Fathers who called their daughters by the affectionate name “princess” and help them financially in their early years are unknowingly committing "benevolent sexism."
That's the conclusion of a study by Marquette University psychology professors Stephen Franzoi and Debra Oswald.
The study, "Experiencing Sexism and Young Women’s Body Esteem," was done in 2012, but is now getting attention after being posted on Medium.com.
The professors surveyed 86 female college freshmen and their parents about their views on female attributes and roles. Female students were also asked about their views on 35 of their body parts.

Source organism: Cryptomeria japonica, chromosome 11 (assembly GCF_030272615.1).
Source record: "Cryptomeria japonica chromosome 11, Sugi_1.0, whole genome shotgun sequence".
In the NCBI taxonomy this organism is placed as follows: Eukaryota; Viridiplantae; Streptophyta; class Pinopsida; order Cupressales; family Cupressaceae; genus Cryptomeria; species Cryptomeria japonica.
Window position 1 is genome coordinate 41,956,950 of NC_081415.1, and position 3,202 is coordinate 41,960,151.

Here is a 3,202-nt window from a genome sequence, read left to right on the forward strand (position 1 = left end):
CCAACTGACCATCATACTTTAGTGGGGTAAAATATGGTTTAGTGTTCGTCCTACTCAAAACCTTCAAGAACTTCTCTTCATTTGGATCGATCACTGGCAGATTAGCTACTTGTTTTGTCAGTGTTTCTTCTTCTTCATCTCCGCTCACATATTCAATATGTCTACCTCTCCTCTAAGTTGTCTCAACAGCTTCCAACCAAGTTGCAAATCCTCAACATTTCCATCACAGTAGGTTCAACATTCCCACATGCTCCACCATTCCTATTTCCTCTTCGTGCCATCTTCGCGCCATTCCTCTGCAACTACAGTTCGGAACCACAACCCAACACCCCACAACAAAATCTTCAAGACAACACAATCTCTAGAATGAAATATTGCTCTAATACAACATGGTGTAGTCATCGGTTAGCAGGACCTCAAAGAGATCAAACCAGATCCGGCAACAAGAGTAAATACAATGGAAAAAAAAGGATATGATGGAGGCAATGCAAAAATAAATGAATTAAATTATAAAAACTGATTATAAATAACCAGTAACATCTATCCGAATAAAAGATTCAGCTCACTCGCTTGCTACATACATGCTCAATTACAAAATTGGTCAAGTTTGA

According to the study, women who felt better about their bodies were more likely to have dads who were guilty of "benevolent sexism."
The professors say that this “benevolent sexism” includes providing financial support for a daughter, encouraging her to wear makeup, holding doors open for her or making her feel “special," notes The Daily Caller.
“This pattern of sexist behavior restricts what the woman can and cannot do by setting up rewards and punishments when they engage in gender non-conforming behaviors,” stated Oswald. “Truly loving behavior toward a partner does not have this contingency.”
“It is important that women look at the broader patterns of their experiences and if they realize the behaviors, while seemingly nice, put them in restricted roles then they need to work to challenge the perpetrators,” added Oswald.